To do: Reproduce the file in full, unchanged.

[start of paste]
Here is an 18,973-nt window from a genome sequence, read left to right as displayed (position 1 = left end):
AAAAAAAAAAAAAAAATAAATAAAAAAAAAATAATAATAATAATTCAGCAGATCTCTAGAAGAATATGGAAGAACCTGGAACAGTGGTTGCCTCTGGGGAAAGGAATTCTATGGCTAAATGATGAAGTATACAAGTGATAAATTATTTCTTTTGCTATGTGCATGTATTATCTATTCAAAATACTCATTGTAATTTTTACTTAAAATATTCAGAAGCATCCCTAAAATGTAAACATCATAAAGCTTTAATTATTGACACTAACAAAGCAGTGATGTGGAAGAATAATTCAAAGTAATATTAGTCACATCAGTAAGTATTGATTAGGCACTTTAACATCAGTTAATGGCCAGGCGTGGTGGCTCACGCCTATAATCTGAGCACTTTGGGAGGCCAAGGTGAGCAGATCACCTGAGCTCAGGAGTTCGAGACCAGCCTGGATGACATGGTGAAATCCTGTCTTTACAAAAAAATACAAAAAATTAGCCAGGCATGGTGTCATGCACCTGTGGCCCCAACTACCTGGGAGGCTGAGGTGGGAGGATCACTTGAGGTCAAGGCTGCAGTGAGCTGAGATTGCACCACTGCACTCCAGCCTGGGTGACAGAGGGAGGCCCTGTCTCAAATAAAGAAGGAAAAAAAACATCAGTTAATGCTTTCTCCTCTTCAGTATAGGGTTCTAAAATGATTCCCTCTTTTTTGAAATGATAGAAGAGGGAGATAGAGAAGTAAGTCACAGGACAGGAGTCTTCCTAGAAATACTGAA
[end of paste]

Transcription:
Here is an 18,973-nt window from a genome sequence, read left to right as displayed (position 1 = left end):
AAAAAAAAAAAAAAAATAAATAAAAAAAAAATAATAATAATAATTCAGCAGATCTCTAGAAGAATATGGAAGAACCTGGAACAGTGGTTGCCTCTGGGGAAAGGAATTCTATGGCTAAATGATGAAGTATACAAGTGATAAATTATTTCTTTTGCTATGTGCATGTATTATCTATTCAAAATACTCATTGTAATTTTTACTTAAAATATTCAGAAGCATCCCTAAAATGTAAACATCATAAAGCTTTAATTATTGACACTAACAAAGCAGTGATGTGGAAGAATAATTCAAAGTAATATTAGTCACATCAGTAAGTATTGATTAGGCACTTTAACATCAGTTAATGGCCAGGCGTGGTGGCTCACGCCTATAATCTGAGCACTTTGGGAGGCCAAGGTGAGCAGATCACCTGAGCTCAGGAGTTCGAGACCAGCCTGGATGACATGGTGAAATCCTGTCTTTACAAAAAAATACAAAAAATTAGCCAGGCATGGTGTCATGCACCTGTGGCCCCAACTACCTGGGAGGCTGAGGTGGGAGGATCACTTGAGGTCAAGGCTGCAGTGAGCTGAGATTGCACCACTGCACTCCAGCCTGGGTGACAGAGGGAGGCCCTGTCTCAAATAAAGAAGGAAAAAAAACATCAGTTAATGCTTTCTCCTCTTCAGTATAGGGTTCTAAAATGATTCCCTCTTTTTTGAAATGATAGAAGAGGGAGATAGAGAAGTAAGTCACAGGACAGGAGTCTTCCTAGAAATACTGAA